Digital transformation is sweeping the entire B2B payments ecosystem.
PYMNTS recently sat down with Gary A. Vecchiarelli, CPA and CFO of CleanSpark, to discuss the evolution of business-to-business (B2B) and how B2B crypto can be seen as a payment that represents the leading edge of industry innovation.
“If you pay with cryptocurrencies, this is an extra step,” says Vecchiarelli. “But the benefits outweigh that.”
Near-instantaneous or real-time payments (RTP) across the blockchain are less costly to process than wiring funds for businesses and significantly less time consuming than waiting for ACH payments to occur .
“Transit is definitely better than the current banking system,” Vecchiarelli told PYMNTS. “Press a button to get the cipher and get the confirmation. It’s as simple as that.”
Need for expanded use
B2B technology has advanced rapidly in recent years, but the efficiency of your business depends on your network of vendors and the technology stack of your partners. As a result, many organizations investing in processes and systems find themselves still dealing with the same old problems.
Problems on either side of a B2B transaction are generally due to asymmetries between preferred payment methods and the operational friction associated with consolidating these receivables.
Vecchiarelli believes that developing tools that offer a variety of payment methods in an all-in-one dashboard is a natural evolution. “Accessing one dashboard and paying multiple bills using one or more methods is the most efficient for businesses. What solutions will emerge in the next year or two? I’m really looking forward to it. It looks like tools are being developed that can offer a variety of payment methods, including crypto. Absolutely.”
The flexibility to use preferred payments on both sides of the transaction is a fundamental value proposition of any all-in-one platform.
Vecchiarelli told PYMNTS that he believes the biggest obstacle to using cryptocurrencies for B2B payments is the fairly shallow utilization of digital assets across the current business environment.
Given the turmoil that has rocked the cryptocurrency industry since the fall of FTX, CFOs may seem skeptical about resorting to using alternative asset classes as important as an organization’s payment processes. That makes sense.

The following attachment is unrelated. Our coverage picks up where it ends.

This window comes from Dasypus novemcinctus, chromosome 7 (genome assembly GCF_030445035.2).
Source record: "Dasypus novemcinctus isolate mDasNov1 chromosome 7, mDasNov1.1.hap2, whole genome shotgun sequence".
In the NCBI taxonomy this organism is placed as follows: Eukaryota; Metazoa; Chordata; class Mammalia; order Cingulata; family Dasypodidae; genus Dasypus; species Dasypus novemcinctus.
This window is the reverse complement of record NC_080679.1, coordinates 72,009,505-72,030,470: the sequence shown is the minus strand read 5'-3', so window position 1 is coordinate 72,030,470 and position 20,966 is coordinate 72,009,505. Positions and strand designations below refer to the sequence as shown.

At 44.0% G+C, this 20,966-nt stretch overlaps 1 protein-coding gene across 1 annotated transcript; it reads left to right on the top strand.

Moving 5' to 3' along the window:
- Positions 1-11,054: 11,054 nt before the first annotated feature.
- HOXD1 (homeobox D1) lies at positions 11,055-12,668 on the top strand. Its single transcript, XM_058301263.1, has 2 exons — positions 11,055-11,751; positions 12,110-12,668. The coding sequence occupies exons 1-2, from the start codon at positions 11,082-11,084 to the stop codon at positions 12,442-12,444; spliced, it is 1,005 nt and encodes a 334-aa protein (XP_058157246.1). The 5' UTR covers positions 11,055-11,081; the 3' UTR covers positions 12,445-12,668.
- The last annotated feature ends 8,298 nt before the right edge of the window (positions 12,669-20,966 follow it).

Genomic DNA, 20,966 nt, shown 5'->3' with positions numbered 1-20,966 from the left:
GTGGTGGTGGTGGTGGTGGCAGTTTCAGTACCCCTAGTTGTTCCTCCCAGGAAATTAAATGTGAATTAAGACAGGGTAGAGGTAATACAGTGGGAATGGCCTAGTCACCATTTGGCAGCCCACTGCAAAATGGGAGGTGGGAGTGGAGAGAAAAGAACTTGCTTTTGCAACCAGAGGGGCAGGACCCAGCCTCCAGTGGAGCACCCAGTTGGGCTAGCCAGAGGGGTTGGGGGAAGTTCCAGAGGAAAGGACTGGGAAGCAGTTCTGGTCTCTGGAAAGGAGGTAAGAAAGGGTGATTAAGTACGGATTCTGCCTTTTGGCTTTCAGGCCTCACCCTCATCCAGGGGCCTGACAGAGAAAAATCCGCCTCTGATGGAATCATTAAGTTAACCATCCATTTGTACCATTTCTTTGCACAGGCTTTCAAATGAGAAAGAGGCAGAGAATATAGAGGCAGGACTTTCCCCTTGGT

“With recent events, I think there may be a bit more of a ‘monkey sea, monkey do’ situation. [the adoption of crypto payments]says Vecchiarelli. “People will wait for someone else to do it first.”
There are risks with cryptocurrency that need to be addressed as cryptocurrency adoption spreads from avant-garde to cavalry.
“My personal opinion is that there are great parallels between these 20,000 cryptocurrencies and the dotcom era,” Vecchiarelli told PYMNTS. “At the end of the day, this is a race for which coin will survive. Trusts are not widely adopted in many of them, especially if they are not decentralized. All 20,000 justify their use.” Unless we can, we are probably just looking at Bitcoin and Ethereum where it makes sense from a business, operational and even fiduciary perspective.”
Most Mainstreet businesses operate in a standard risk environment, reinforced by customer-knowledge processes and long-term controls. Crypto doesn’t have that.
“The industry is not yet regulated,” says Vecchiarelli. “As CFO, we choose between having very robust controls and risk assessments, or trying to operate quickly. there is.”
B2B blockchain transactions, at least those using decentralized cryptocurrencies, add transparency and accountability to the payment process. “Even if there are auditors, they can also verify transactions independently. , and procedures to take advantage of these improvements to enhance the quality and strength of our business operations and transactions.”
It’s an exciting time for CFOs as operational processes are being integrated into increasingly useful dashboards. Both on and off blockchain, a new age of payments-focused technology is being built, and there are a range of opportunities that executives can take advantage of as they look to grow, evolve, and ultimately transform their businesses. increase.
How Consumers Pay Online Using Stored Credentials
While some consumers are turning to storing their payment credentials with merchants for convenience, security concerns keep others hesitant. In “How We Pay Digitally: Stored Credentials Edition,” in collaboration with Amazon Web Services, PYMNTS surveyed her 2,102 US consumers to analyze consumer dilemmas and how merchants overcome holdouts clarified.